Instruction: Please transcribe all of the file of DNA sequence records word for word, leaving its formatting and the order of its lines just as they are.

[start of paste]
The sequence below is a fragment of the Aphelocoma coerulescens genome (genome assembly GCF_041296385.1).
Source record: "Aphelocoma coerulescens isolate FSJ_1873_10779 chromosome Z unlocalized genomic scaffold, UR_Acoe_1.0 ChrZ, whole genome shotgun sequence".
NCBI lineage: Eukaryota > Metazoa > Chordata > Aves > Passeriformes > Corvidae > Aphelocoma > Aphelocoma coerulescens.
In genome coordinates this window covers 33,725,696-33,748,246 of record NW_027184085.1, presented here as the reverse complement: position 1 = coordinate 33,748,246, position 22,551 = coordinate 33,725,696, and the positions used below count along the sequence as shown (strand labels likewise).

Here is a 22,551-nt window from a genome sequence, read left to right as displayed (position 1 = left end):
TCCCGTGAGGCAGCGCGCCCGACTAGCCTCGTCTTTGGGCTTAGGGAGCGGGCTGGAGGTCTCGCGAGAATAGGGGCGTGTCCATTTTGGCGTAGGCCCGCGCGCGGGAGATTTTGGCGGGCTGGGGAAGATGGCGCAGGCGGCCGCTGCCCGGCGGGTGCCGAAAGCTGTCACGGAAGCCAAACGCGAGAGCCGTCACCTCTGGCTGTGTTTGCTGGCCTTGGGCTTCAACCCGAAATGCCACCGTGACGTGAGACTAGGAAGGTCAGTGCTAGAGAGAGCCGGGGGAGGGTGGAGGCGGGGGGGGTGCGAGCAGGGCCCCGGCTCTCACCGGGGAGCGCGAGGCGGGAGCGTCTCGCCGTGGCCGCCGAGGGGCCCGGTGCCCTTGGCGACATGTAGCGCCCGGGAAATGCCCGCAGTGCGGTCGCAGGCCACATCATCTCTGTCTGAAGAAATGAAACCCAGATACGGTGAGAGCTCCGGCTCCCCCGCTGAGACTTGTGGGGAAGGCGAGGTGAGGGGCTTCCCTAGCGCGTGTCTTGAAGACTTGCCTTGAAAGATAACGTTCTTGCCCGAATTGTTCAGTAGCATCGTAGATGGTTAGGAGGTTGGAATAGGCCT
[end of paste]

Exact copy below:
The sequence below is a fragment of the Aphelocoma coerulescens genome (genome assembly GCF_041296385.1).
Source record: "Aphelocoma coerulescens isolate FSJ_1873_10779 chromosome Z unlocalized genomic scaffold, UR_Acoe_1.0 ChrZ, whole genome shotgun sequence".
NCBI lineage: Eukaryota > Metazoa > Chordata > Aves > Passeriformes > Corvidae > Aphelocoma > Aphelocoma coerulescens.
In genome coordinates this window covers 33,725,696-33,748,246 of record NW_027184085.1, presented here as the reverse complement: position 1 = coordinate 33,748,246, position 22,551 = coordinate 33,725,696, and the positions used below count along the sequence as shown (strand labels likewise).

Here is a 22,551-nt window from a genome sequence, read left to right as displayed (position 1 = left end):
TCCCGTGAGGCAGCGCGCCCGACTAGCCTCGTCTTTGGGCTTAGGGAGCGGGCTGGAGGTCTCGCGAGAATAGGGGCGTGTCCATTTTGGCGTAGGCCCGCGCGCGGGAGATTTTGGCGGGCTGGGGAAGATGGCGCAGGCGGCCGCTGCCCGGCGGGTGCCGAAAGCTGTCACGGAAGCCAAACGCGAGAGCCGTCACCTCTGGCTGTGTTTGCTGGCCTTGGGCTTCAACCCGAAATGCCACCGTGACGTGAGACTAGGAAGGTCAGTGCTAGAGAGAGCCGGGGGAGGGTGGAGGCGGGGGGGGTGCGAGCAGGGCCCCGGCTCTCACCGGGGAGCGCGAGGCGGGAGCGTCTCGCCGTGGCCGCCGAGGGGCCCGGTGCCCTTGGCGACATGTAGCGCCCGGGAAATGCCCGCAGTGCGGTCGCAGGCCACATCATCTCTGTCTGAAGAAATGAAACCCAGATACGGTGAGAGCTCCGGCTCCCCCGCTGAGACTTGTGGGGAAGGCGAGGTGAGGGGCTTCCCTAGCGCGTGTCTTGAAGACTTGCCTTGAAAGATAACGTTCTTGCCCGAATTGTTCAGTAGCATCGTAGATGGTTAGGAGGTTGGAATAGGCCT